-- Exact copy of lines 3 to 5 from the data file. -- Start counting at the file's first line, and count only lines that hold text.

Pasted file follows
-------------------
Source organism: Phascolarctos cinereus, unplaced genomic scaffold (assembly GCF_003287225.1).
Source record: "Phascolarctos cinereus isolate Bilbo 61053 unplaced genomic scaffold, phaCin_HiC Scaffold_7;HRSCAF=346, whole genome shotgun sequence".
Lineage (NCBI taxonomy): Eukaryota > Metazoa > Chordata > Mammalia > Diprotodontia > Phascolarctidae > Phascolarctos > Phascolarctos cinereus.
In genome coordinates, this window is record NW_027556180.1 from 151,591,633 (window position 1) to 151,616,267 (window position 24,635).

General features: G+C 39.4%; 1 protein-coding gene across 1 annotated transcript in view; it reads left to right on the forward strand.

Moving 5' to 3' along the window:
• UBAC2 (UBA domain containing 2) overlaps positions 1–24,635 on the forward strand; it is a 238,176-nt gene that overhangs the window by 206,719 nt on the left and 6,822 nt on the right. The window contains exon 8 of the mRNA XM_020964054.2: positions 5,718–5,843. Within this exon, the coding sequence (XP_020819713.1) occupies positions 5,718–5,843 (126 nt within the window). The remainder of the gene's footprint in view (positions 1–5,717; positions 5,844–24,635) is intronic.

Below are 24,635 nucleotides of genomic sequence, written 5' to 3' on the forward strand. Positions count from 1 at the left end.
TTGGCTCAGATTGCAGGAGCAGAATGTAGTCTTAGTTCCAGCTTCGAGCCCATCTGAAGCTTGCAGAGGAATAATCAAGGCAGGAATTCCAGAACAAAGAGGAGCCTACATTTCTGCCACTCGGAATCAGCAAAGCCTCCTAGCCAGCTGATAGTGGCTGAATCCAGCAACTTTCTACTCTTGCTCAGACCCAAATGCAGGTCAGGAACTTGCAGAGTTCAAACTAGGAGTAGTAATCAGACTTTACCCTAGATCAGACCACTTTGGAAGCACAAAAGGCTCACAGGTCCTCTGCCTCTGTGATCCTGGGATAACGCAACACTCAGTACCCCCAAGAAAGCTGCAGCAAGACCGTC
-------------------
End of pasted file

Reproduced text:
Lineage (NCBI taxonomy): Eukaryota > Metazoa > Chordata > Mammalia > Diprotodontia > Phascolarctidae > Phascolarctos > Phascolarctos cinereus.
In genome coordinates, this window is record NW_027556180.1 from 151,591,633 (window position 1) to 151,616,267 (window position 24,635).

General features: G+C 39.4%; 1 protein-coding gene across 1 annotated transcript in view; it reads left to right on the forward strand.